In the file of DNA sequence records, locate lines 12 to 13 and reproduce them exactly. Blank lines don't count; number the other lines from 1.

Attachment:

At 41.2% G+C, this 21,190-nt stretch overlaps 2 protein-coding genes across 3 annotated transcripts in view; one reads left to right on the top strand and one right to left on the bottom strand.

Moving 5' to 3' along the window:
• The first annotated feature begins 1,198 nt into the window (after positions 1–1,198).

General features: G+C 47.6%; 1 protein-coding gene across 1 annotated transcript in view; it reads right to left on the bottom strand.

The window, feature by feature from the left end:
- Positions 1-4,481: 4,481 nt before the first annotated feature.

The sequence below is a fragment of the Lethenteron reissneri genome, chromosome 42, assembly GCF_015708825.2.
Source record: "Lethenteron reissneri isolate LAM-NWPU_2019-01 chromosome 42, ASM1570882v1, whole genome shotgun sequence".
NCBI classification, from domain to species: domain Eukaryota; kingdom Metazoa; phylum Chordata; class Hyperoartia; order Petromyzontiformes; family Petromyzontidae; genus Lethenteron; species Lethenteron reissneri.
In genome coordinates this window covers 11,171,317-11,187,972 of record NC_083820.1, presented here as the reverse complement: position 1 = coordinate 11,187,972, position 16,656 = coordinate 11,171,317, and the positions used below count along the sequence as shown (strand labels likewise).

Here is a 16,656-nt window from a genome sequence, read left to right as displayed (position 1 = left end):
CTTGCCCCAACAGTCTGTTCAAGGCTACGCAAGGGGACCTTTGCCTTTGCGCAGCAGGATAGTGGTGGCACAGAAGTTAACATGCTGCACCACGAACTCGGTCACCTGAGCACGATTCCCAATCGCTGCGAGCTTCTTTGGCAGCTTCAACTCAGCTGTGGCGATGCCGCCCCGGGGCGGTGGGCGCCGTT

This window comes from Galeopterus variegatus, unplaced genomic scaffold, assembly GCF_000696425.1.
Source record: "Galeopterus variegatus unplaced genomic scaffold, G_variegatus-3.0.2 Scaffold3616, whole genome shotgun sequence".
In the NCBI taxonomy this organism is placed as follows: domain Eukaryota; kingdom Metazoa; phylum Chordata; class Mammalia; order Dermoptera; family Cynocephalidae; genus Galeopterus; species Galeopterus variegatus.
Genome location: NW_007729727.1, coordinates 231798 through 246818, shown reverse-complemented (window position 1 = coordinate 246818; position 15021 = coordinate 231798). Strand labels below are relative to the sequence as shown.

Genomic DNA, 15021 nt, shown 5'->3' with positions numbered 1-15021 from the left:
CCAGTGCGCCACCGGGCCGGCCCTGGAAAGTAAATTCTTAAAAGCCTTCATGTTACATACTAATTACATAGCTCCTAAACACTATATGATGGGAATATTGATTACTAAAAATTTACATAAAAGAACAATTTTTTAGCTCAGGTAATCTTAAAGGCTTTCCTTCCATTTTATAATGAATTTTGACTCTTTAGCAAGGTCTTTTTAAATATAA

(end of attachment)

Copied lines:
CTTGCCCCAACAGTCTGTTCAAGGCTACGCAAGGGGACCTTTGCCTTTGCGCAGCAGGATAGTGGTGGCACAGAAGTTAACATGCTGCACCACGAACTCGGTCACCTGAGCACGATTCCCAATCGCTGCGAGCTTCTTTGGCAGCTTCAACTCAGCTGTGGCGATGCCGCCCCGGGGCGGTGGGCGCCGTT

This window comes from Galeopterus variegatus, unplaced genomic scaffold, assembly GCF_000696425.1.